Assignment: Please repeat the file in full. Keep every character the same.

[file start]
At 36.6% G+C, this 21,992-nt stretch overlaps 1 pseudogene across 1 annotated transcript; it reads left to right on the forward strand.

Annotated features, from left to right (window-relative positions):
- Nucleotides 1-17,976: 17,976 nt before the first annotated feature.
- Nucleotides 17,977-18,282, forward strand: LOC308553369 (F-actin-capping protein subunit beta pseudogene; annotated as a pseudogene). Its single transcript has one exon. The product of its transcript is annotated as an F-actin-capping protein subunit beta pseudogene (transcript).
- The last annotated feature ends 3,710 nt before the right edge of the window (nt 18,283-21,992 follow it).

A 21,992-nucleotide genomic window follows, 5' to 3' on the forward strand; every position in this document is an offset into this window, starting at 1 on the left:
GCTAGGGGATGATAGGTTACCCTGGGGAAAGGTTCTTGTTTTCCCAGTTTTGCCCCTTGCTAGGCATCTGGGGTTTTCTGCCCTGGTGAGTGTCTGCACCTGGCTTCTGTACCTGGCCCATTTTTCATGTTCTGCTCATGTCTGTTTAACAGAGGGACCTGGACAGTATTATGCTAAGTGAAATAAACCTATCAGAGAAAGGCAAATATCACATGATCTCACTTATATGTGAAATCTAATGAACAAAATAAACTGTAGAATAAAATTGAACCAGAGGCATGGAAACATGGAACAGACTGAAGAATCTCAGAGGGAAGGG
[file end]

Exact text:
At 36.6% G+C, this 21,992-nt stretch overlaps 1 pseudogene across 1 annotated transcript; it reads left to right on the forward strand.

Annotated features, from left to right (window-relative positions):
- Nucleotides 1-17,976: 17,976 nt before the first annotated feature.
- Nucleotides 17,977-18,282, forward strand: LOC308553369 (F-actin-capping protein subunit beta pseudogene; annotated as a pseudogene). Its single transcript has one exon. The product of its transcript is annotated as an F-actin-capping protein subunit beta pseudogene (transcript).
- The last annotated feature ends 3,710 nt before the right edge of the window (nt 18,283-21,992 follow it).

A 21,992-nucleotide genomic window follows, 5' to 3' on the forward strand; every position in this document is an offset into this window, starting at 1 on the left:
GCTAGGGGATGATAGGTTACCCTGGGGAAAGGTTCTTGTTTTCCCAGTTTTGCCCCTTGCTAGGCATCTGGGGTTTTCTGCCCTGGTGAGTGTCTGCACCTGGCTTCTGTACCTGGCCCATTTTTCATGTTCTGCTCATGTCTGTTTAACAGAGGGACCTGGACAGTATTATGCTAAGTGAAATAAACCTATCAGAGAAAGGCAAATATCACATGATCTCACTTATATGTGAAATCTAATGAACAAAATAAACTGTAGAATAAAATTGAACCAGAGGCATGGAAACATGGAACAGACTGAAGAATCTCAGAGGGAAGGG